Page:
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Blue Origin vs. SpaceX: How the NASA lawsuit is the latest part of a bigger, bitter feud

Protests and meme campaigns weren’t enough, so now Jeff Bezos’ company is turning to lawsuits.

Mark Wilson/Getty Images News/Getty Images

In the latest salvo in an ongoing billionaire saga, Jeff Bezos’s space company Blue Origin filed a lawsuit against NASA after the space agency awarded a contract for a lunar lander vehicle to Blue Origin rival SpaceX.

The lawsuit filed on Friday in the U.S. Court of Federal Claims alleges “unlawful and improper evaluation” on the part of NASA in the selection of SpaceX to provide the Human Landing System (HLS) vehicle for the space agency’s Artemis Moon program.

A NASA spokesperson tells Inverse that the space agency is aware of the suit.

“As soon as possible, the agency will provide an update on the way forward for returning to the Moon as quickly and as safely as possible under Artemis,” according to the spokesperson.

The lawsuit is the latest effort by Blue Origin to thwart Artemis proceeding as planned. It comes hot on the heels of an unsuccessful protest Blue Origin filed with the Government Accountability Office and a series of aggressive infographics critiquing the safety and feasibility of SpaceX’s plan.

“Blue Origin filed suit in the U.S. Court of Federal Claims in an attempt to remedy the flaws in the acquisition process found in NASA’s Human Landing System,” a Blue Origin spokesperson tells Inverse.

“We also believe that it’s in the best interests of our nation to have competition, and we know that both NASA and Congress agree with that.”

It’s clear Blue Origin believes its Blue Moon lander should have been part of the HLS contract, but given that SpaceX has also delayed work on its own lunar lander during the GAO’s evaluation of the earlier Blue Origin protest, it’s not clear if Artemis is still on target to put humans back on the Moon by 2024.

“Not that a 2024 lunar landing goal was realistic from the start, but this is yet another delay for the Artemis program,” Laura Seward Forczyk, founder of space consulting firm Astralytical, wrote in a tweet on Monday. “A legal one, not a technical one.”

Blue Origin’s not-unphallic Human Landing System proposal won’t fly on Artemis III. Blue Origin

Taking the Blue Origin vs. SpaceX to the Moon

In April, NASA chose SpaceX and a variant of the company’s Starship vehicle over designs by Blue Origin and Dynetics for a lunar lander for the Artemis III mission, which is currently scheduled to return astronauts to the moon in October 2024.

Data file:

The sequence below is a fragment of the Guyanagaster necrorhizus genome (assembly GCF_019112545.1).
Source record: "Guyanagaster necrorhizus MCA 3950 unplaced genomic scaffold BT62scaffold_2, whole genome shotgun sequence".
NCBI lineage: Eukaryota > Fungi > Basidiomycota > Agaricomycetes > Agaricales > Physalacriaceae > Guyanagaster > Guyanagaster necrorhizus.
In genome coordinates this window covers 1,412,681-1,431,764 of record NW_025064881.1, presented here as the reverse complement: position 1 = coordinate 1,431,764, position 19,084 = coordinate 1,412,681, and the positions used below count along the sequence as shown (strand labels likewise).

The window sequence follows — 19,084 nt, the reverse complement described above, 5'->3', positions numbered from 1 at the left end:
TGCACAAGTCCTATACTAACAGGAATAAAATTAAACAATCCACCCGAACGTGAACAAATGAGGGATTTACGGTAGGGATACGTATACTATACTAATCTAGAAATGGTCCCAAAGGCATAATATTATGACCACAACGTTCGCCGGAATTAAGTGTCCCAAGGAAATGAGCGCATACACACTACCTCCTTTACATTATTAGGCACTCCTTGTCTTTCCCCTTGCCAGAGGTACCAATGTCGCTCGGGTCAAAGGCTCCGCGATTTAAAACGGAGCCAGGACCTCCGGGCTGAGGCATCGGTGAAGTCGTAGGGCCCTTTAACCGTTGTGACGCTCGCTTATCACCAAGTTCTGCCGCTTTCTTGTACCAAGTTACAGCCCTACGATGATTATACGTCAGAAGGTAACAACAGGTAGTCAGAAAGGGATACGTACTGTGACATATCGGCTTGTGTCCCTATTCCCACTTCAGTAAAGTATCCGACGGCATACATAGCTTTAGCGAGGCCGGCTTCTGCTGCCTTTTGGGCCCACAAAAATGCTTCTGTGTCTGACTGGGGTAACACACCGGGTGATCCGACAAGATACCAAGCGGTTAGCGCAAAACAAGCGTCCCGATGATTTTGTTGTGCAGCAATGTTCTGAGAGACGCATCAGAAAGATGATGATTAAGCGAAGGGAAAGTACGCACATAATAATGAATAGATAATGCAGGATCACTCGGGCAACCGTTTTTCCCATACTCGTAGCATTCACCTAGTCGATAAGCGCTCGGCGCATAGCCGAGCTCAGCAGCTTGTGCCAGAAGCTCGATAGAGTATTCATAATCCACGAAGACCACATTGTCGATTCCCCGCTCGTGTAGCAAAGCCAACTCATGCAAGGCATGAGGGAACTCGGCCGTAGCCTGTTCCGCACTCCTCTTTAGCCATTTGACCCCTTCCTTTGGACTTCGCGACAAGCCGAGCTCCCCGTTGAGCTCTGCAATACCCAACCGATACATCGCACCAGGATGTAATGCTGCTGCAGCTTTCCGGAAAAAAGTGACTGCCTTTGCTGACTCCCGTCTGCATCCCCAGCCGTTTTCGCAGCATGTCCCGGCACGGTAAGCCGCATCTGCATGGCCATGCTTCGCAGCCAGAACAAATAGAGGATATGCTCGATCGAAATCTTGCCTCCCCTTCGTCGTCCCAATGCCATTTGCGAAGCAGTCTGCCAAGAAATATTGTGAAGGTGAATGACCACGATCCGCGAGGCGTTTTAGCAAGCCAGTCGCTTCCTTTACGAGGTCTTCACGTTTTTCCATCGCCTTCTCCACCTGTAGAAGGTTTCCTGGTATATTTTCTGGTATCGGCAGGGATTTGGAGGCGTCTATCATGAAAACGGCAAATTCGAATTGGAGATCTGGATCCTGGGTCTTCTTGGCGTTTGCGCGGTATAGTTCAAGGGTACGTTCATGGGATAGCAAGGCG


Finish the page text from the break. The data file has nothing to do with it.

Blue Origin and Dynetics filed a protest with the GAO over the $2.9 billion contract going to SpaceX alone. While the GAO investigated the allegation, SpaceX could not work on the lunar lander variant of its Starship vehicle. Then on July 30, the GAO ruled that NASA had done nothing wrong and SpaceX resumed work.

NASA’s explained why it chose SpaceX in a source selection document, which notes that the space agency would have liked to have made awards for two vehicle designs, but it did not have sufficient funding.

Since then, Blue Origin released infographics criticizing SpaceX’s lunar Starship ambitions. The company has also repeatedly argued that the lack of competition and redundancy in the HLS program is too risky for NASA to pursue.

The SpaceX Starship vehicle.Loren Elliott/Getty Images News/Getty Images

What’s left for the Blue Origin Human Landing System?

It’s not clear whether Blue Origin has a real case with its lawsuit. The company isn’t winning many friends in the process. It’s also not clear that the company needs to win a lawsuit to win a lunar lander contract.

NASA’s contract with SpaceX is only for Artemis III, and a lander has yet to be selected for Artemis IV and beyond. In April, NASA put out a call for proposals for lunar lander vehicles for those later missions, and Blue Origin will presumably be in the mix — assuming it hasn’t made permanent enemies at NASA.

“It’s difficult to judge the merit of this lawsuit. However, if it’s anything like the GAO protest, it will go nowhere. It may further delay Artemis III and reflects poorly on Blue Origin,” Forcyzk states in another tweet Monday.

“There are some great people working at Blue. The company is going in the wrong direction,” she writes in the tweet.

At least one Blue Origin employee is moving in a different direction. On Monday, a lead engineer on the Blue Origin Blue Moon team announced he is joining SpaceX, though neither Blue Origin nor SpaceX commented on the move. On Tuesday, Lauren Lyons, another Blue Origin HLS engineer, was reportedly moving to Firefly Space.

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